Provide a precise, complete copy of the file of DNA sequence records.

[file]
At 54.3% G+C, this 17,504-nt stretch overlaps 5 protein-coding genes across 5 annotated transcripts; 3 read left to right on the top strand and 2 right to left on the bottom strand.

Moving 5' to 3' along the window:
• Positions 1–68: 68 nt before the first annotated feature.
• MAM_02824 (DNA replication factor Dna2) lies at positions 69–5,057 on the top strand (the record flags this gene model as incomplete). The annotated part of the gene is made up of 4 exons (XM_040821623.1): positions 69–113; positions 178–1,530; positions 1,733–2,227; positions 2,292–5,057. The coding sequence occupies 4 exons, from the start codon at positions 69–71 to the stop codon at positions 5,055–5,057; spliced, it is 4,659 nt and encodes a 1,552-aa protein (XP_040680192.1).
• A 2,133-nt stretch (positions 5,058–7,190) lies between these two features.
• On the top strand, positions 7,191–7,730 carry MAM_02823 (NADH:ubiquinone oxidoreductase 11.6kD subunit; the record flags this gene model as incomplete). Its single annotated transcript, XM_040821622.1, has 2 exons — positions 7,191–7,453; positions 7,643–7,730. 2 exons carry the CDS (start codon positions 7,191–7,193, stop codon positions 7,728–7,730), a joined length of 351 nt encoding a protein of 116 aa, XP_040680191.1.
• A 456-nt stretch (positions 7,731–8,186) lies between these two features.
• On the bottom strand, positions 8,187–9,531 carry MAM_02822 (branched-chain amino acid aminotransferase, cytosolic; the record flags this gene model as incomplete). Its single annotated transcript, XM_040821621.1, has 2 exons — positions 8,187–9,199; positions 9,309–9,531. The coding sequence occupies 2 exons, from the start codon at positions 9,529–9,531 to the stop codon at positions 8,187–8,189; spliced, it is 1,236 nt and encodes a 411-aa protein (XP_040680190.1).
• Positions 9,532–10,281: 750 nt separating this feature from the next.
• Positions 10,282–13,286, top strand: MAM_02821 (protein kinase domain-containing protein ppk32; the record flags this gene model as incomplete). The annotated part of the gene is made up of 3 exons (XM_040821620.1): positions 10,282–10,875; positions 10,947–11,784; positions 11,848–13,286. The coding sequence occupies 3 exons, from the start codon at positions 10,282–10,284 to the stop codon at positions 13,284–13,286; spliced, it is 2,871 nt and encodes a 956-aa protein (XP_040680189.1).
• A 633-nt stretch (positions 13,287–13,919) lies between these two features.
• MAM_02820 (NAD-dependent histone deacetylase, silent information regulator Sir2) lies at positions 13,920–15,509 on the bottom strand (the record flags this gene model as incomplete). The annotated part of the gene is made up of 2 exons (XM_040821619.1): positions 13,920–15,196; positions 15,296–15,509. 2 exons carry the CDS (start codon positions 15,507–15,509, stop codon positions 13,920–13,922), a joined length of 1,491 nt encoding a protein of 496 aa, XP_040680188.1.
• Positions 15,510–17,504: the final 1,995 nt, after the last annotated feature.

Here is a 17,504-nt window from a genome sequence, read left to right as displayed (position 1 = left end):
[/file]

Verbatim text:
At 54.3% G+C, this 17,504-nt stretch overlaps 5 protein-coding genes across 5 annotated transcripts; 3 read left to right on the top strand and 2 right to left on the bottom strand.

Moving 5' to 3' along the window:
• Positions 1–68: 68 nt before the first annotated feature.
• MAM_02824 (DNA replication factor Dna2) lies at positions 69–5,057 on the top strand (the record flags this gene model as incomplete). The annotated part of the gene is made up of 4 exons (XM_040821623.1): positions 69–113; positions 178–1,530; positions 1,733–2,227; positions 2,292–5,057. The coding sequence occupies 4 exons, from the start codon at positions 69–71 to the stop codon at positions 5,055–5,057; spliced, it is 4,659 nt and encodes a 1,552-aa protein (XP_040680192.1).
• A 2,133-nt stretch (positions 5,058–7,190) lies between these two features.
• On the top strand, positions 7,191–7,730 carry MAM_02823 (NADH:ubiquinone oxidoreductase 11.6kD subunit; the record flags this gene model as incomplete). Its single annotated transcript, XM_040821622.1, has 2 exons — positions 7,191–7,453; positions 7,643–7,730. 2 exons carry the CDS (start codon positions 7,191–7,193, stop codon positions 7,728–7,730), a joined length of 351 nt encoding a protein of 116 aa, XP_040680191.1.
• A 456-nt stretch (positions 7,731–8,186) lies between these two features.
• On the bottom strand, positions 8,187–9,531 carry MAM_02822 (branched-chain amino acid aminotransferase, cytosolic; the record flags this gene model as incomplete). Its single annotated transcript, XM_040821621.1, has 2 exons — positions 8,187–9,199; positions 9,309–9,531. The coding sequence occupies 2 exons, from the start codon at positions 9,529–9,531 to the stop codon at positions 8,187–8,189; spliced, it is 1,236 nt and encodes a 411-aa protein (XP_040680190.1).
• Positions 9,532–10,281: 750 nt separating this feature from the next.
• Positions 10,282–13,286, top strand: MAM_02821 (protein kinase domain-containing protein ppk32; the record flags this gene model as incomplete). The annotated part of the gene is made up of 3 exons (XM_040821620.1): positions 10,282–10,875; positions 10,947–11,784; positions 11,848–13,286. The coding sequence occupies 3 exons, from the start codon at positions 10,282–10,284 to the stop codon at positions 13,284–13,286; spliced, it is 2,871 nt and encodes a 956-aa protein (XP_040680189.1).
• A 633-nt stretch (positions 13,287–13,919) lies between these two features.
• MAM_02820 (NAD-dependent histone deacetylase, silent information regulator Sir2) lies at positions 13,920–15,509 on the bottom strand (the record flags this gene model as incomplete). The annotated part of the gene is made up of 2 exons (XM_040821619.1): positions 13,920–15,196; positions 15,296–15,509. 2 exons carry the CDS (start codon positions 15,507–15,509, stop codon positions 13,920–13,922), a joined length of 1,491 nt encoding a protein of 496 aa, XP_040680188.1.
• Positions 15,510–17,504: the final 1,995 nt, after the last annotated feature.

Here is a 17,504-nt window from a genome sequence, read left to right as displayed (position 1 = left end):